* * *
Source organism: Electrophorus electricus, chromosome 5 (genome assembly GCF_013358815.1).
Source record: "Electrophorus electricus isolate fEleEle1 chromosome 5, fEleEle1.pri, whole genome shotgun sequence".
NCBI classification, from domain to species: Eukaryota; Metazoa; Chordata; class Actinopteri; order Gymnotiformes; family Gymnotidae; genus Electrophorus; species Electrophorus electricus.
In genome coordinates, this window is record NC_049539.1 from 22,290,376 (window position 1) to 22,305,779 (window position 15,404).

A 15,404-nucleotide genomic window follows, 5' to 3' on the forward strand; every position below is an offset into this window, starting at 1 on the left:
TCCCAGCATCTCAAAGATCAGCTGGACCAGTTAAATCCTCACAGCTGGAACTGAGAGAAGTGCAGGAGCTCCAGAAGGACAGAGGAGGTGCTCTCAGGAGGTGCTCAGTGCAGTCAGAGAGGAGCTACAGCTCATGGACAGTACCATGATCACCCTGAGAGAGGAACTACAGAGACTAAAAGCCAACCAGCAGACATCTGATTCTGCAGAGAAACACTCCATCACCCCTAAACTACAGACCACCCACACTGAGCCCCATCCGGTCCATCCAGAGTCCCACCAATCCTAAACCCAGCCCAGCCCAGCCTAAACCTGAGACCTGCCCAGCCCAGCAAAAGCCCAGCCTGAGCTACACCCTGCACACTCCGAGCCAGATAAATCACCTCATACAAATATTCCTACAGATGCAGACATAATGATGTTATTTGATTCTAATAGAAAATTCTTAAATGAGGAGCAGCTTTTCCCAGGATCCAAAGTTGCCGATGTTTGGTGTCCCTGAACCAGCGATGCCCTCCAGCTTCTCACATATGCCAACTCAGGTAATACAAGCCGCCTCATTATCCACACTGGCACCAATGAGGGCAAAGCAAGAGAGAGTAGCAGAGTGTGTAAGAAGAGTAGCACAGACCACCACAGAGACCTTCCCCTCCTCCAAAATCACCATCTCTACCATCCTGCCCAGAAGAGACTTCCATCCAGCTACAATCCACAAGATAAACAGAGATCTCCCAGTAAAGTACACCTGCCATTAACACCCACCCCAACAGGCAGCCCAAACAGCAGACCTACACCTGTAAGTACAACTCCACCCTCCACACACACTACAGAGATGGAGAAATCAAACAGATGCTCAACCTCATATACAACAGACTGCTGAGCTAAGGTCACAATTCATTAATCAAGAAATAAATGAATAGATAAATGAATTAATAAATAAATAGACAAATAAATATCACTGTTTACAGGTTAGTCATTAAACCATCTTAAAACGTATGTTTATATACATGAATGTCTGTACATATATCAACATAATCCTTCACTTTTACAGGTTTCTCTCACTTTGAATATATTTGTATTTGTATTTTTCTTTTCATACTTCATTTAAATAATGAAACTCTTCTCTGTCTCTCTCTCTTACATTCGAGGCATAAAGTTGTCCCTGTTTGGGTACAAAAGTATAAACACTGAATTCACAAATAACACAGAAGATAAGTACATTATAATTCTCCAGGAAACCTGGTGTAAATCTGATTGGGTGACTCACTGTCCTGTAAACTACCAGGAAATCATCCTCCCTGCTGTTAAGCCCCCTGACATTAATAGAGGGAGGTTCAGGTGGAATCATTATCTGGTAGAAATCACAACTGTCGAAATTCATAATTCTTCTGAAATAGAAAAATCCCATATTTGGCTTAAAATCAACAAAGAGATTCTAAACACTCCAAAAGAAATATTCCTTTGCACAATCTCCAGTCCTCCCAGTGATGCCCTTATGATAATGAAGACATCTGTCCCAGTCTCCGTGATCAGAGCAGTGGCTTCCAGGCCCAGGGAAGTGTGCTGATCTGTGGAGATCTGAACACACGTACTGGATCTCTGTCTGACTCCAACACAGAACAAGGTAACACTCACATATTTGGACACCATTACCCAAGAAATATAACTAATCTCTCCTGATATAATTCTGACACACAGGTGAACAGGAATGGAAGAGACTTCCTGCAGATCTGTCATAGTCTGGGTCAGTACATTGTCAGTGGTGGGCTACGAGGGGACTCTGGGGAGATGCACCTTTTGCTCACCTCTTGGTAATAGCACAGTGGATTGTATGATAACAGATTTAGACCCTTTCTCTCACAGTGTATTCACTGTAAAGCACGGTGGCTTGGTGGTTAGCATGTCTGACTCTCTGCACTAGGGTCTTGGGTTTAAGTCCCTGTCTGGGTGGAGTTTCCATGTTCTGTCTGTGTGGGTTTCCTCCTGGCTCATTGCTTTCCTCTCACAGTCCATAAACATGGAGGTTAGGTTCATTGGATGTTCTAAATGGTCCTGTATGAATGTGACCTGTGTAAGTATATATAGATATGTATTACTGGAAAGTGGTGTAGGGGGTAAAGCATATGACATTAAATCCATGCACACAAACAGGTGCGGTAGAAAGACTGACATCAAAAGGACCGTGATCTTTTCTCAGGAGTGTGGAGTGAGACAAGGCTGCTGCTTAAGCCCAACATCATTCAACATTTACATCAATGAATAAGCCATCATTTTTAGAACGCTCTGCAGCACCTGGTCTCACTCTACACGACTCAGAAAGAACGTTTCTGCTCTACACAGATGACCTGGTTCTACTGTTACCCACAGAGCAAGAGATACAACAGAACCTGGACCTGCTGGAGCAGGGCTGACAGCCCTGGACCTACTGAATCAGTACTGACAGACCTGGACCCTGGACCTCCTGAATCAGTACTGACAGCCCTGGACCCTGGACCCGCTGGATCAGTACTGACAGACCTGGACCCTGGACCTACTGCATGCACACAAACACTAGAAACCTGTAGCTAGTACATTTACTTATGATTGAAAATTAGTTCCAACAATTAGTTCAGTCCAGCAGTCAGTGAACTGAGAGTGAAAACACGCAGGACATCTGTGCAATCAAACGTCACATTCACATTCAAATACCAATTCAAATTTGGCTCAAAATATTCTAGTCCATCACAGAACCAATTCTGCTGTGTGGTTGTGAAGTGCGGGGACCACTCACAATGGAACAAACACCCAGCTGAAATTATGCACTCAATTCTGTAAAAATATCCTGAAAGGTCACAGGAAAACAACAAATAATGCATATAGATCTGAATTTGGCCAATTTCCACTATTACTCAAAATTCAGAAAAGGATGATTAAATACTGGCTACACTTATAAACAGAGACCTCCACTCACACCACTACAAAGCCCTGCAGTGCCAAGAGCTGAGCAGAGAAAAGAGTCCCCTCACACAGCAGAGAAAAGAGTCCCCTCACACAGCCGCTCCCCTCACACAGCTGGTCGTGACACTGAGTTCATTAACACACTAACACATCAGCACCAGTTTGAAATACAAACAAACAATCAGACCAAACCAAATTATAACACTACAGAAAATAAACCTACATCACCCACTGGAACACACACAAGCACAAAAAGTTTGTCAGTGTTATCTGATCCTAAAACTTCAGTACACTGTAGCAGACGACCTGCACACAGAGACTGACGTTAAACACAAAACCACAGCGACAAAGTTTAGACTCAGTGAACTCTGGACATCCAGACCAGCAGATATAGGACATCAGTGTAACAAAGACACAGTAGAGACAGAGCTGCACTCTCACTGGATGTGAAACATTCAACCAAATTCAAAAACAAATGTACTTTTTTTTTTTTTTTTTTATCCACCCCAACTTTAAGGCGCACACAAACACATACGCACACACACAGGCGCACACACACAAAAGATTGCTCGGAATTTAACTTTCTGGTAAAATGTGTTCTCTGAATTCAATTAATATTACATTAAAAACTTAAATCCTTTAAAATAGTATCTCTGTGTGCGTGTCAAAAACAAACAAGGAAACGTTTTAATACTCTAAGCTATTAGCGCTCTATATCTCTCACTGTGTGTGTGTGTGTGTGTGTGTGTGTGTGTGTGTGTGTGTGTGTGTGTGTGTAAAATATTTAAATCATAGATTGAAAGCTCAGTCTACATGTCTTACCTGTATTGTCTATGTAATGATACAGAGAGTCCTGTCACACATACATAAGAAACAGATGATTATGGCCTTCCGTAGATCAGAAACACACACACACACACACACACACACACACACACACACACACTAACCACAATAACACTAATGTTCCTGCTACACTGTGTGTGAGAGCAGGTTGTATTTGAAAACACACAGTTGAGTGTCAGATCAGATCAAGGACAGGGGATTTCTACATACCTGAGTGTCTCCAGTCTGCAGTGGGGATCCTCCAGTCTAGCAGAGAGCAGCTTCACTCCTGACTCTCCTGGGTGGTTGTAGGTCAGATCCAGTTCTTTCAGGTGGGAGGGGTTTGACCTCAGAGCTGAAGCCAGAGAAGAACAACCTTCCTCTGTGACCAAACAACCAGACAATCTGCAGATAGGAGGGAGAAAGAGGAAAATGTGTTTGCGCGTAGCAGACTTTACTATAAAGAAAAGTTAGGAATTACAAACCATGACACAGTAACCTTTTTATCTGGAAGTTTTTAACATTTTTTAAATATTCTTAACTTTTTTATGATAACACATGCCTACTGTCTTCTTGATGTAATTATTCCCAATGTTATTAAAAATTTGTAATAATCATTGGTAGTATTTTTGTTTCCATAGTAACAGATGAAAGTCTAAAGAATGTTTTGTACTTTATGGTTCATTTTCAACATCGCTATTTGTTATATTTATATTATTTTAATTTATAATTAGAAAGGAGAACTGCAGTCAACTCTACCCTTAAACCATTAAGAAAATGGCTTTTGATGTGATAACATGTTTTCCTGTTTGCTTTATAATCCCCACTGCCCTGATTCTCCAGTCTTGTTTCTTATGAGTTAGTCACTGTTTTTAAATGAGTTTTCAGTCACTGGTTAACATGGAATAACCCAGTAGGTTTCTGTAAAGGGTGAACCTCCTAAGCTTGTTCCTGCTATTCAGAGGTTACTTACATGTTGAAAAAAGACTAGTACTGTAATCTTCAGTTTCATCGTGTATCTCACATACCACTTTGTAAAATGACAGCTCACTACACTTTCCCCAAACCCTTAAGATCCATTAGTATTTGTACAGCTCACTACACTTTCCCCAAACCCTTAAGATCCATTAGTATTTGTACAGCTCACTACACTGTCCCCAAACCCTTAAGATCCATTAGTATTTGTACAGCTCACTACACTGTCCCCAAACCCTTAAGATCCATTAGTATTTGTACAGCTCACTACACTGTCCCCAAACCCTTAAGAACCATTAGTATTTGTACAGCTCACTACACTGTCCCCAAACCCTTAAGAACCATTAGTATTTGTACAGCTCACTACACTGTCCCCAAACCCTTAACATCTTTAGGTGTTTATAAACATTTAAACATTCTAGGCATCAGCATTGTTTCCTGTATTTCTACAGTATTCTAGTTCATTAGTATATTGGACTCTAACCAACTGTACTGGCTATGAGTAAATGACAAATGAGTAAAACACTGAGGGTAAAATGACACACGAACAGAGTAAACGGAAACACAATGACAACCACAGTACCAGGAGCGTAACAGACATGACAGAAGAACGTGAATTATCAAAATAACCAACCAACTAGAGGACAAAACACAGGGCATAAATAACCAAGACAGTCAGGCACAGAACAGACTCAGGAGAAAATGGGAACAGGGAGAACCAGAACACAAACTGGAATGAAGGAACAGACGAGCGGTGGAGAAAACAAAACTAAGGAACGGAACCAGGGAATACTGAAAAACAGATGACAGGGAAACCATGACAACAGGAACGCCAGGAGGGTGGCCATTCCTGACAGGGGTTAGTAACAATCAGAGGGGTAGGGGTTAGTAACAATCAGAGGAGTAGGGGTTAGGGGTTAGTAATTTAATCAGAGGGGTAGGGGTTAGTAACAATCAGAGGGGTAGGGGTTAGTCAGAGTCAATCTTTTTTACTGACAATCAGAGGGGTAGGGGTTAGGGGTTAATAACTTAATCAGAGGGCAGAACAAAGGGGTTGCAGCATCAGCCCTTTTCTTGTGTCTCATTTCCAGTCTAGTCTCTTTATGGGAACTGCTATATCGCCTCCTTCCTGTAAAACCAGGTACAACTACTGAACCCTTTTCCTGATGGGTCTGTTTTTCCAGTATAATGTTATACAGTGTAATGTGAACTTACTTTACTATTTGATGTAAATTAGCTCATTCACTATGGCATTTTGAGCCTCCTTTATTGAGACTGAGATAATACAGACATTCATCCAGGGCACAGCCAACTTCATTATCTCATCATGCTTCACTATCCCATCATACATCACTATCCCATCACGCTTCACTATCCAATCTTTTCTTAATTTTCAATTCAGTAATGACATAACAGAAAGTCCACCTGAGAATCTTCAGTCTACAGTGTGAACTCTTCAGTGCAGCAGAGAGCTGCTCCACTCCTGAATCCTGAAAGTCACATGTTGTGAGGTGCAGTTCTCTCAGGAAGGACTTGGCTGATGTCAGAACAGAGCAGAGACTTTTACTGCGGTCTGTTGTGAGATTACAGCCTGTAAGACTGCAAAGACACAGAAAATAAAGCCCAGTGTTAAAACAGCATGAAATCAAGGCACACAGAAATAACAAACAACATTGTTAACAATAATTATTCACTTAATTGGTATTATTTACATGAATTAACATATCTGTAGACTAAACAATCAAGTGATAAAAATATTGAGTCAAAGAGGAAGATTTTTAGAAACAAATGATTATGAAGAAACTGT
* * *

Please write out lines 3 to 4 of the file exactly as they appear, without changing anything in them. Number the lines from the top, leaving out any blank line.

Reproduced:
NCBI classification, from domain to species: Eukaryota; Metazoa; Chordata; class Actinopteri; order Gymnotiformes; family Gymnotidae; genus Electrophorus; species Electrophorus electricus.
In genome coordinates, this window is record NC_049539.1 from 22,290,376 (window position 1) to 22,305,779 (window position 15,404).